LeDoyt totally committed to the classes and it paid off. He made his debut performance at the school singing not Elvis, but The Mamas and the Papas. He later performed at a school talent show, where he sang Elvis songs “Hound Dog” and “Teddy Bear.” He not only nailed Elvis’ sound, but also had his look and moves down. It was at this show that he grabbed the attention of then Greenfield Chamber of Commerce President Ann Hamilton who asked him to perform at the Greenfield Classic Day in 1999.

This year marks the 20th anniversary of that performance and the beginning of a career that has led to him performing his “Tribute to the King” show, in which he sings Elvis songs from the early days (1954 to 1959) all over the world. And he’s never forgotten where it all began.

“I’ll always feel a connection to the GHS Music Department and Mr. Paul Calcari. They welcomed me into the fold. They inspired and motivated me to be as good as I can be. They gave me the confidence to step out on the stage,” he said. “I may not be the person that will nail it every time, but I am no longer the one that’s afraid to even try. And if I fall on my face, well, I learned how to do that in school, too.”

LeDoyt brought his tribute show to GHS last year and it sold out, with concert-goers being turned away at the door. Advance tickets are strongly recommended.

Advance tickets are $15 for adults and $8 for children under age 12. Tickets are available at World Eye Bookshop, 134 Main St. in Greenfield. Tickets will be sold at the door, if they’re available. Doors open at 6:15 p.m.

Shea to celebrate Mardi Gras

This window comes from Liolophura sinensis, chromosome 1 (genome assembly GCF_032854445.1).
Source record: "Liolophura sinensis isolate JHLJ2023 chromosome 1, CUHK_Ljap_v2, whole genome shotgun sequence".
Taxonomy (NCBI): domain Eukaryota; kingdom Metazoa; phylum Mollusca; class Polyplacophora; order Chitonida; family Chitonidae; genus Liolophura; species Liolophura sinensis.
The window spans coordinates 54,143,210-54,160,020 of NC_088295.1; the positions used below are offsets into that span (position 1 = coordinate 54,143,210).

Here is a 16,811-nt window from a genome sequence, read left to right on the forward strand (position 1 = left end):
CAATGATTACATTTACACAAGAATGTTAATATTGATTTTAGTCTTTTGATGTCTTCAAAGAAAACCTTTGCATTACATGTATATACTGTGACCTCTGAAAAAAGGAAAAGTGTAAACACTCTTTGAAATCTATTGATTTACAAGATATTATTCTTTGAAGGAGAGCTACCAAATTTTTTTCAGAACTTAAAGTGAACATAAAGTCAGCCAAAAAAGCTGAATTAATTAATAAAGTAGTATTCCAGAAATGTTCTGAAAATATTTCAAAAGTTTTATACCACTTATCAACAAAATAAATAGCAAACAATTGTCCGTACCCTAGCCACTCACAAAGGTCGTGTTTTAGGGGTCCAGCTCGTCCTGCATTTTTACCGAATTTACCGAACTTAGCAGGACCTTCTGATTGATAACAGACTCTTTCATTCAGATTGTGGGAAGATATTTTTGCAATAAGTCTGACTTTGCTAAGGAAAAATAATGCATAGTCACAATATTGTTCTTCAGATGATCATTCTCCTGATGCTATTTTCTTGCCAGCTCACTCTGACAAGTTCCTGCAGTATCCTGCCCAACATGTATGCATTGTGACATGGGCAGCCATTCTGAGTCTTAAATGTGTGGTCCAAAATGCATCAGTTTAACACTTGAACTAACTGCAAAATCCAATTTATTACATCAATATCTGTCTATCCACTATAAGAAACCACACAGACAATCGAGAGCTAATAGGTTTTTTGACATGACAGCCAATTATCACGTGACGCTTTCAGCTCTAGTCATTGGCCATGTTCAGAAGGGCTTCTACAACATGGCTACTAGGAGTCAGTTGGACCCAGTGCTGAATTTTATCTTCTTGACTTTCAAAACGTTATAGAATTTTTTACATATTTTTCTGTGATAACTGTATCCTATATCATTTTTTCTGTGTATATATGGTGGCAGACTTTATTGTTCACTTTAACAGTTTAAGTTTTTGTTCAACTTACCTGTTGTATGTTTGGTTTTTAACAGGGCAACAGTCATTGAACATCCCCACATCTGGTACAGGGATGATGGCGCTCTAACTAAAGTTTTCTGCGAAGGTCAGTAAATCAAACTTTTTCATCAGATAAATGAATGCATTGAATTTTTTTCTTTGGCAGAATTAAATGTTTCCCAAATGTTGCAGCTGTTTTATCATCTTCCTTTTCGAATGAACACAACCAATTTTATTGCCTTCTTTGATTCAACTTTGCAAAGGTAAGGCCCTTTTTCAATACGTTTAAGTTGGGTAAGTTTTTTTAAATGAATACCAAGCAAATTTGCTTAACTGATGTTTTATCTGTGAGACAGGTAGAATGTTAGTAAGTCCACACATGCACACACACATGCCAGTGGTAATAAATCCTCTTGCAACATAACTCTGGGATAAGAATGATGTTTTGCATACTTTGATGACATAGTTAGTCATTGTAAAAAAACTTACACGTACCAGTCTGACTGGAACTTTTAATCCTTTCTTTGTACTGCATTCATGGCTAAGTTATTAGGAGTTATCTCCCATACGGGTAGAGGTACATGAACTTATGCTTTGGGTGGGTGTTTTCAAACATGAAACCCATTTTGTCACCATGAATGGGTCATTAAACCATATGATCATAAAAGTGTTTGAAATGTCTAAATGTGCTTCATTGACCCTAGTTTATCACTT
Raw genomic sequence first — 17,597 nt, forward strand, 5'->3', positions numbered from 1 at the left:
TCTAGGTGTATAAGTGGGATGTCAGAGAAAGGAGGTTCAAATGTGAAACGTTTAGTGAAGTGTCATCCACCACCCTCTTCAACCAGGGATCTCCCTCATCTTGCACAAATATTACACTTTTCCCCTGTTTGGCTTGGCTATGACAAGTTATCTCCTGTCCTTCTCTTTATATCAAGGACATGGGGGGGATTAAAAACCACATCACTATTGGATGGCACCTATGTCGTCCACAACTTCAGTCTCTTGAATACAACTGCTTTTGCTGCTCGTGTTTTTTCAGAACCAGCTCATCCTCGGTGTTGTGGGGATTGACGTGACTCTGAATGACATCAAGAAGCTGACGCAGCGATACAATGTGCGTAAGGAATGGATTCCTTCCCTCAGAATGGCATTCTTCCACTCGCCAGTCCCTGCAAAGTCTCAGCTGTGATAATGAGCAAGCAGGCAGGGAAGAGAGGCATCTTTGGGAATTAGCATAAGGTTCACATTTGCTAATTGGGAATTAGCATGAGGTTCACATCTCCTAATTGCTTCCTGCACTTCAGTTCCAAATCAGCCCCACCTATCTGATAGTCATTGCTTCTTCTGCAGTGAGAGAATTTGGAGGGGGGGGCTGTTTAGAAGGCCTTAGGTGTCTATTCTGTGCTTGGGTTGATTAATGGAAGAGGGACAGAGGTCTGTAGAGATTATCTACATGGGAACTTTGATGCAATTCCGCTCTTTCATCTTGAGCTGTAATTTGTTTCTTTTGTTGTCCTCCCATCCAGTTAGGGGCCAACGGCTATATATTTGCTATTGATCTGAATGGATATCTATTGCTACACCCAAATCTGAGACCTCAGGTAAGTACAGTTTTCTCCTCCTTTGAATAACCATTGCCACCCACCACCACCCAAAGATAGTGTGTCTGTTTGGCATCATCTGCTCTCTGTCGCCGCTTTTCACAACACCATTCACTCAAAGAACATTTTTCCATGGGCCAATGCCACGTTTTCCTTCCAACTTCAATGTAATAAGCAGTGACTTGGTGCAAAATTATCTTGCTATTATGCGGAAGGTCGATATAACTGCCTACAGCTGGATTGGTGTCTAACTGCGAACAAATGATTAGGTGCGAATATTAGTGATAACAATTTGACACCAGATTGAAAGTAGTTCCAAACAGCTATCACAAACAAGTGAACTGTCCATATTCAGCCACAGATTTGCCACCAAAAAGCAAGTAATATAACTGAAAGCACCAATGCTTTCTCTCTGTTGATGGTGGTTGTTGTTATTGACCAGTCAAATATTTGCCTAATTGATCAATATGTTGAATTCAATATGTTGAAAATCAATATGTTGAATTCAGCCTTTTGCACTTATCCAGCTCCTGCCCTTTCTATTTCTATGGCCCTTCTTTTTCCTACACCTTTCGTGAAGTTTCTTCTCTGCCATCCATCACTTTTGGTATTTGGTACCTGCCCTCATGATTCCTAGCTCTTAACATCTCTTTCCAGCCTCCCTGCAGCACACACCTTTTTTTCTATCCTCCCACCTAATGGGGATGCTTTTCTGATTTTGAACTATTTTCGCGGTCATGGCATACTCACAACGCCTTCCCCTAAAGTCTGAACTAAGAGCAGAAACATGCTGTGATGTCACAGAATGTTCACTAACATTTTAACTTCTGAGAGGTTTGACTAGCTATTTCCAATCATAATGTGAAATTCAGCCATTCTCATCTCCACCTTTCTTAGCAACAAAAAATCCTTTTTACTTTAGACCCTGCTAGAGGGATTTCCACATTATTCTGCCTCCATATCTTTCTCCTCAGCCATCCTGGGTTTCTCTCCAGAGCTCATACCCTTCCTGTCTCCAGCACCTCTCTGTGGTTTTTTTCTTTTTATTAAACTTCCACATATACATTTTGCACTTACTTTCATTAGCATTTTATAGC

The upcoming weekend is a great one to shake off those winter blues by doing some serious shakin’ on the dance floor. Not only are there some terrific events coming up, but this weekend we move the clocks ahead, one of the first signs that spring is on its way.

If that’s not enough reason to celebrate, it’s also Mardi Gras time. Mardi Gras was on Tuesday, and while that concludes the celebrations in New Orleans, the party is still going on here in western Massachusetts.

The Shea Theater Arts Center, 71 Avenue A in Turners Falls, will host a Mardi Gras party on Saturday at 8 p.m., with music provided by jazz and blues vocalist Samirah Evans and local rockers Trailer Park. Evans, who spent years performing in New Orleans before settling in Vermont, has played many Mardi Gras shows over the years.

She first teamed up with Trailer Park last year for their first-ever Mardi Gras show, and it proved to be a match made in music heaven. Their debut was such a hit that Evans and Trailer Park were asked to perform at the 2018 Green River Festival, where their music proved even hotter then the sweltering weather.

Look for Evans and the band to play an infectious combo of dance music that includes New Orleans R&B, rock, blues and originals from both their respective repertoires.

Audience members are encouraged to dress in costume or Mardi Gras apparel. Guests with the three best Mardi Gras costumes will receive prizes contributed by the Shea Theater and event sponsors, the River Valley Co-op, and Turn It Up! Records.

Advance tickets are $15 and can be purchased at the River Valley Co-op (330 King St., Northampton), Turn It Up! Records (85 Main St., Brattleboro, Vt.), or online at Tickets are $20 at the door. Doors open at 7:30 p.m.

Hawks & Reed to host country, dance night

In January, Hawks & Reed Performing Arts Center, 289 Main St. in Greenfield, hosted a country show that packed the place with two-step dancers.

Country music returns to the venue on Sunday. The music will be provided by local bands, the roots rockin’ group Wild Bill and the Flying Sparks and outlaw country rockers Josh LeVangie and The Pistoleros.

Dance lessons, which begin at 1:30 p.m., will be provided with admission. Music kicks off at 2 p.m. Doors open at 1 p.m.

Tickets are $10 in advance at and at the door. For more information, call 413-774-0150.

Sheryl Hunter is a music writer who lives in Easthampton. Her work has appeared in various regional and national magazines. You can contact her at